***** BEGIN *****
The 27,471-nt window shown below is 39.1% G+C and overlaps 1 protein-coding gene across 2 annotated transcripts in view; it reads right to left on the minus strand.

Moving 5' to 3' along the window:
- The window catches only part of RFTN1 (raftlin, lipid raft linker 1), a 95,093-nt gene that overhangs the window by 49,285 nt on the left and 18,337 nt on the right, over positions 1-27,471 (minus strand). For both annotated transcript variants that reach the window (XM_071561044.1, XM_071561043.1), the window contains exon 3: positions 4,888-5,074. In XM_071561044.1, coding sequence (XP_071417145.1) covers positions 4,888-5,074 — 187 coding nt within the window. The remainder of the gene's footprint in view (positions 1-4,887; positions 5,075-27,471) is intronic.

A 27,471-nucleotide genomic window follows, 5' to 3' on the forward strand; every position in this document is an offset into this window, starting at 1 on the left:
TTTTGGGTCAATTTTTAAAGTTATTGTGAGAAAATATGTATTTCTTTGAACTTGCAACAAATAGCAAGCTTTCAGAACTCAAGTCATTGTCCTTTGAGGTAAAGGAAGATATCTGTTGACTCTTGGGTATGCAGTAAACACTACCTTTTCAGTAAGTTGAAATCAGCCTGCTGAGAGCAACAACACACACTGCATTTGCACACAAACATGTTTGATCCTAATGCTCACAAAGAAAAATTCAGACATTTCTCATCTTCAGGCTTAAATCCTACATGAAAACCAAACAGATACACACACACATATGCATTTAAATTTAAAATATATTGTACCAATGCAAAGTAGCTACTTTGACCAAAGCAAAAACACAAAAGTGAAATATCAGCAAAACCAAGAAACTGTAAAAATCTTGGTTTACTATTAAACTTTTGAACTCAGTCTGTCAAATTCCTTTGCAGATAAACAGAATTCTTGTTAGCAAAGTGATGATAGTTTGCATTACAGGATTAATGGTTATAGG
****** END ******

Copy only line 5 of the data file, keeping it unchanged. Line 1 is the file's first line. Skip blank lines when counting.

TTTTGGGTCAATTTTTAAAGTTATTGTGAGAAAATATGTATTTCTTTGAACTTGCAACAAATAGCAAGCTTTCAGAACTCAAGTCATTGTCCTTTGAGGTAAAGGAAGATATCTGTTGACTCTTGGGTATGCAGTAAACACTACCTTTTCAGTAAGTTGAAATCAGCCTGCTGAGAGCAACAACACACACTGCATTTGCACACAAACATGTTTGATCCTAATGCTCACAAAGAAAAATTCAGACATTTCTCATCTTCAGGCTTAAATCCTACATGAAAACCAAACAGATACACACACACATATGCATTTAAATTTAAAATATATTGTACCAATGCAAAGTAGCTACTTTGACCAAAGCAAAAACACAAAAGTGAAATATCAGCAAAACCAAGAAACTGTAAAAATCTTGGTTTACTATTAAACTTTTGAACTCAGTCTGTCAAATTCCTTTGCAGATAAACAGAATTCTTGTTAGCAAAGTGATGATAGTTTGCATTACAGGATTAATGGTTATAGG